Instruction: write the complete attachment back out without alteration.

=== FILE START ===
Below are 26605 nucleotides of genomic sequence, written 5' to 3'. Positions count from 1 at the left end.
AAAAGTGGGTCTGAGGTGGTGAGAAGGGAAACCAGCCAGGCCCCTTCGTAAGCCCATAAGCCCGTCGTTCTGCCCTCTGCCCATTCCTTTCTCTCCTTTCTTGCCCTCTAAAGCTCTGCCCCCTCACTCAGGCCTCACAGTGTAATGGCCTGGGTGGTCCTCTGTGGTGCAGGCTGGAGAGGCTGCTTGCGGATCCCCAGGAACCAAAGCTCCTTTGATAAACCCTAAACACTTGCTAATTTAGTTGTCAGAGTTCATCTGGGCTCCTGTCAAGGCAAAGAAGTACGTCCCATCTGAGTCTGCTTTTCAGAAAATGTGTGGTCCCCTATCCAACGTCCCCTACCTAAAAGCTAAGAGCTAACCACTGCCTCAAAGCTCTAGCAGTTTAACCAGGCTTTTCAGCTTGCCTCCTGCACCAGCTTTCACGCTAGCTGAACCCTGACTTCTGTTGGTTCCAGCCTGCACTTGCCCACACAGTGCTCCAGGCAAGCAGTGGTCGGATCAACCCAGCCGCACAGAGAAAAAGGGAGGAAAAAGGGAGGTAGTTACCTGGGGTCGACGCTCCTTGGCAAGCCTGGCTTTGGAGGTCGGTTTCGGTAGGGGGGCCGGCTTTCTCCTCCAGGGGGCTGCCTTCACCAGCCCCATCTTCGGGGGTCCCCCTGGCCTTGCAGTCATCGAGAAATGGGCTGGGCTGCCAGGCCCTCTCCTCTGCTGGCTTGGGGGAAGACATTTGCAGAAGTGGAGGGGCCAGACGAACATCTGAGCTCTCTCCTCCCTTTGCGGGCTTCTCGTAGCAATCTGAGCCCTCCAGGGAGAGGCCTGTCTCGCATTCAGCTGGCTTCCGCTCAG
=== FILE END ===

Below are 26605 nucleotides of genomic sequence, written 5' to 3'. Positions count from 1 at the left end.
AAAAGTGGGTCTGAGGTGGTGAGAAGGGAAACCAGCCAGGCCCCTTCGTAAGCCCATAAGCCCGTCGTTCTGCCCTCTGCCCATTCCTTTCTCTCCTTTCTTGCCCTCTAAAGCTCTGCCCCCTCACTCAGGCCTCACAGTGTAATGGCCTGGGTGGTCCTCTGTGGTGCAGGCTGGAGAGGCTGCTTGCGGATCCCCAGGAACCAAAGCTCCTTTGATAAACCCTAAACACTTGCTAATTTAGTTGTCAGAGTTCATCTGGGCTCCTGTCAAGGCAAAGAAGTACGTCCCATCTGAGTCTGCTTTTCAGAAAATGTGTGGTCCCCTATCCAACGTCCCCTACCTAAAAGCTAAGAGCTAACCACTGCCTCAAAGCTCTAGCAGTTTAACCAGGCTTTTCAGCTTGCCTCCTGCACCAGCTTTCACGCTAGCTGAACCCTGACTTCTGTTGGTTCCAGCCTGCACTTGCCCACACAGTGCTCCAGGCAAGCAGTGGTCGGATCAACCCAGCCGCACAGAGAAAAAGGGAGGAAAAAGGGAGGTAGTTACCTGGGGTCGACGCTCCTTGGCAAGCCTGGCTTTGGAGGTCGGTTTCGGTAGGGGGGCCGGCTTTCTCCTCCAGGGGGCTGCCTTCACCAGCCCCATCTTCGGGGGTCCCCCTGGCCTTGCAGTCATCGAGAAATGGGCTGGGCTGCCAGGCCCTCTCCTCTGCTGGCTTGGGGGAAGACATTTGCAGAAGTGGAGGGGCCAGACGAACATCTGAGCTCTCTCCTCCCTTTGCGGGCTTCTCGTAGCAATCTGAGCCCTCCAGGGAGAGGCCTGTCTCGCATTCAGCTGGCTTCCGCTCAG